Imagine Homer Simpson’s snowplough-driving alter ego Mr Plow was mad as Hell and wasn’t going to take it anymore, turning vigilante to clean up the streets and accidentally kicking off a Yojimbo-style mob war between two rival gangs, each blaming the other for the missing drug dealers our hero has disappeared. Sound familiar? Like maybe you might have seen this all before? Don’t worry, you don’t have déjà vu all over again, you have seen the generically titled Cold Pursuit before.

Revenge is a dish best served cold in Cold Pursuit, director Hans Petter Moland shifting the action from an Arctic Norway to a snowbound ski resort in Colorado and swapping out Stellan SkarsgÃ¥rd’s hangdog protagonist for Liam Neeson while keeping pretty much everything else the same in an almost scene-by-scene, beat-for-beat, English language retread of his own 2014 black comedy, In Order Of Disappearance (if anyone is interested, here’s what I thought of the original 4 years ago, even down to the condolence card titles that top each murder and the dick jokes about the hero’s name amusing the drug dealers (Dickman in the original becomes Coxman for the remake) while swapping the originals rival Serbian mob for a tribe of First Nation gangsters allows Moland to fleetingly comment on race as the First nations Godfather gazes wistfully at a display case of feathered war bonnets and tomahawks being sold as tourist tat in the mountain resort they decamp to for the film’s climactic shootout only to discovered they are all made in China.

Dark, violent and witty, despite it’s terrible title, Cold Pursuit is a lot of fun, retaining the original’s droll sense of humour and joy in the absurd – who doesn’t want to watch taciturn gangsters lighten up and frolic in the snow? And it’s always good to be reminded of Neeson’s charm and gift for comedy, his scenes with Viking’s young son whom he’s kidnapped among the best in the film as they discuss the Stockholm Syndrome and go for rides in his snowplough.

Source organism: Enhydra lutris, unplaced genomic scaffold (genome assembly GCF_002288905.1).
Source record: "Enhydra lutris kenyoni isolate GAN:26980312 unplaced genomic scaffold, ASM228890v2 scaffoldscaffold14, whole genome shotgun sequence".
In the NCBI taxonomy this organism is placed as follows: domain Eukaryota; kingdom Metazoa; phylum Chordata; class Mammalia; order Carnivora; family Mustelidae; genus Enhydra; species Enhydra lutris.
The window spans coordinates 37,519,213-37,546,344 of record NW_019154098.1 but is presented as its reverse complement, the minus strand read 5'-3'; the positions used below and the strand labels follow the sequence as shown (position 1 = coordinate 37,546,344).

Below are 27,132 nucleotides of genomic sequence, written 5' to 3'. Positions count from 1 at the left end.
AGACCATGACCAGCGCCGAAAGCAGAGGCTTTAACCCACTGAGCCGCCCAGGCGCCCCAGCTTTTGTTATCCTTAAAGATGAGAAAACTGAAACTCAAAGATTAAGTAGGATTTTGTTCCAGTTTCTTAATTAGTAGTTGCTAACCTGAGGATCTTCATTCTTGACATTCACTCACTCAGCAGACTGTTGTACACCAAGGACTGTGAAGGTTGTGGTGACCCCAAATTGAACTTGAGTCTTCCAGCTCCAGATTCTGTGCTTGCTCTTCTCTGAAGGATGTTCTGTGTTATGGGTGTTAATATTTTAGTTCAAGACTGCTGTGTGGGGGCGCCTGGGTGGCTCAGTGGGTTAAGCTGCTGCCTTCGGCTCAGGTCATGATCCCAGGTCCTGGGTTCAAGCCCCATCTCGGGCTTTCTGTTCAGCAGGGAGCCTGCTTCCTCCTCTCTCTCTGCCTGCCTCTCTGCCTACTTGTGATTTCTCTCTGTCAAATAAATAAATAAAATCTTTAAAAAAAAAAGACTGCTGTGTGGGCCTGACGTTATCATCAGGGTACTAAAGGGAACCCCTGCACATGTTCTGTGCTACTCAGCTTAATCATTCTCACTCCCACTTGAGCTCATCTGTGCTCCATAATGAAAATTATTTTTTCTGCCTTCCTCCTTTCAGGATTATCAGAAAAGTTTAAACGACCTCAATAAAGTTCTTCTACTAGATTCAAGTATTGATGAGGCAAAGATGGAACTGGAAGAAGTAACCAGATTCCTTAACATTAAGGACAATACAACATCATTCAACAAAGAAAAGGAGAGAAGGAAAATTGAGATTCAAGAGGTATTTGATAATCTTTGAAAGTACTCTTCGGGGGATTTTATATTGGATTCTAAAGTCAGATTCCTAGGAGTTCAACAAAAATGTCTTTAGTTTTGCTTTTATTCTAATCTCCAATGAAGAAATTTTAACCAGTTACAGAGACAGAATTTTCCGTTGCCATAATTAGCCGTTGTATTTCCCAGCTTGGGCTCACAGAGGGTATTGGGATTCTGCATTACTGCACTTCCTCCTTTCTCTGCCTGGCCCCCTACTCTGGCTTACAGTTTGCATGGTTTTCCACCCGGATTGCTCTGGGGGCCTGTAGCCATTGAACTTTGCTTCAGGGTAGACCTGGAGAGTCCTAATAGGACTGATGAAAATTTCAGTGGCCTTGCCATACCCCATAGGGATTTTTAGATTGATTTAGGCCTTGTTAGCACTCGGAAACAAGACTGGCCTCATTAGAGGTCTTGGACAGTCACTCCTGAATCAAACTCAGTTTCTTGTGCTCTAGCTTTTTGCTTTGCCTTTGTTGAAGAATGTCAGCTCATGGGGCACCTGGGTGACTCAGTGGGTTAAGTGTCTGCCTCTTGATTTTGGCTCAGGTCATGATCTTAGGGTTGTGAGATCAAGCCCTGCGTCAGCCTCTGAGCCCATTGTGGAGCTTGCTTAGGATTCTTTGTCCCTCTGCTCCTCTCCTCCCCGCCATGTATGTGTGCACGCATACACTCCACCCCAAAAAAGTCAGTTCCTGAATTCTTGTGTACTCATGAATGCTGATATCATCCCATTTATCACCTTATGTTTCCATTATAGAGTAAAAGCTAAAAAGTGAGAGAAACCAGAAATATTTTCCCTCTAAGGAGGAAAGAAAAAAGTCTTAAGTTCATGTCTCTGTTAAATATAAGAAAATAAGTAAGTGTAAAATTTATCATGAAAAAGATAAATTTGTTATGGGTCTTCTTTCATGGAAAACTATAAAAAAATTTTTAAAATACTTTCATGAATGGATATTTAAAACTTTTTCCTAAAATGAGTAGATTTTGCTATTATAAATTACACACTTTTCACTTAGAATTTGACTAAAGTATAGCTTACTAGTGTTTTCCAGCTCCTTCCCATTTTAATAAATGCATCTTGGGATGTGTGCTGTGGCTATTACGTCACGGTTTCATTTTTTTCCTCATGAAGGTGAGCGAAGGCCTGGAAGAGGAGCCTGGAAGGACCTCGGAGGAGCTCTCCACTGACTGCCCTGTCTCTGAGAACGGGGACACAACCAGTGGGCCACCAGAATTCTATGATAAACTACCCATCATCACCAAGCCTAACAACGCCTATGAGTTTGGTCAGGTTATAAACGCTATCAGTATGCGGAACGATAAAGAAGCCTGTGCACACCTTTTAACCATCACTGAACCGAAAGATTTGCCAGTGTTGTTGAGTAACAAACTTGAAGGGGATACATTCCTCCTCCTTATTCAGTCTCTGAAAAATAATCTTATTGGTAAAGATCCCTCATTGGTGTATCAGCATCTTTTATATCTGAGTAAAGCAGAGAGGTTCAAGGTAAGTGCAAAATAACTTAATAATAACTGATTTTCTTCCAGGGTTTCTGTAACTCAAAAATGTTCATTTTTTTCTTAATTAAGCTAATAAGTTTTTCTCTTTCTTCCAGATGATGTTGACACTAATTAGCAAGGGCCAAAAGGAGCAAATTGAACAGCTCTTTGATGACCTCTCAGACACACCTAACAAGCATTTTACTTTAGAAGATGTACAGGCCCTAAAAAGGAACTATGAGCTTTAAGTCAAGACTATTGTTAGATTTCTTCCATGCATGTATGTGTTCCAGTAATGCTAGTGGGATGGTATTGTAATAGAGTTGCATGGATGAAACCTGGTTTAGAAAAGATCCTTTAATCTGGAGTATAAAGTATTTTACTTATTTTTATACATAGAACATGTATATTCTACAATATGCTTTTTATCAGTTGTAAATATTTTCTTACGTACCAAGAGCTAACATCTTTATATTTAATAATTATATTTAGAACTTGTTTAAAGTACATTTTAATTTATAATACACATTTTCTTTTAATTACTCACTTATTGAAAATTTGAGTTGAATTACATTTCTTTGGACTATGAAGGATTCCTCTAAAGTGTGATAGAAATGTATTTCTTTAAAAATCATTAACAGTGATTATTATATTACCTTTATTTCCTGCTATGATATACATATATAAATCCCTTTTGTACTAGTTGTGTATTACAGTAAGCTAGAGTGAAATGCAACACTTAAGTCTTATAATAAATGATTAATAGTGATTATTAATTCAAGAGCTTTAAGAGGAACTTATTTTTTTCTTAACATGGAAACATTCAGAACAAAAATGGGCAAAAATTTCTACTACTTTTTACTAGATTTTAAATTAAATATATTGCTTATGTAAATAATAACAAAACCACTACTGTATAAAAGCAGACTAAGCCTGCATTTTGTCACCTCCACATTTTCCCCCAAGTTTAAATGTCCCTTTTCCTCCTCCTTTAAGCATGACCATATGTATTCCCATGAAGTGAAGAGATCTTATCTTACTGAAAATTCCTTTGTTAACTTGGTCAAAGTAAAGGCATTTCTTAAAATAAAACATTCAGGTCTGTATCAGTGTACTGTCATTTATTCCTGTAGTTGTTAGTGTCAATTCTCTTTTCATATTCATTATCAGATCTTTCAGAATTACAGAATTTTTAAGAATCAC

It’s a shame then that all the film will really be remembered for now is the bomb Neeson dropped during a press interview for the film, recounting a deeply personal story about race and revenge and the futility of violence which has seen the superannuated action man branded a racist. Regardless of whether you’ve read the interview in its entirety or just the snatched comments on Twitter, you’ll have your own views on the controversy, all I’ll say is that probably a press junket for your new black comedy isn’t the place to unburden yourself of that kind of emotive and divisive anecdote.

Crisply shot and cheerfully violent, despite featuring a talented (and grizzled) ensemble cast featuring the likes of William Forsythe, Michael Eklund, David O’Hara and the wonderful Domenick Lombardozzi (as a closeted gangster conducting a clandestine affair with a co-worker) you can’t help but feel Cold Pursuit is almost as superfluous as the women who flit through it, only Laura Dern making much of an impression as Coxman’s grief-stricken near-mute wife who exits the stage early in order to allow the boys to kill each other. If you’ve seen In Order Of Disappearance, there’s not a lot of point watching Cold Pursuit. If you haven’t seen In Order Of Disappearance, you should see In Order Of Disappearance.

Eccentric, funny and melancholy, Cold Pursuit subverts Liam Neeson’s crass, vengeance machine image even as his real life persona wedges his foot firmly in his mouth.

Movie Review: Cold Pursuit
3.5Overall Score
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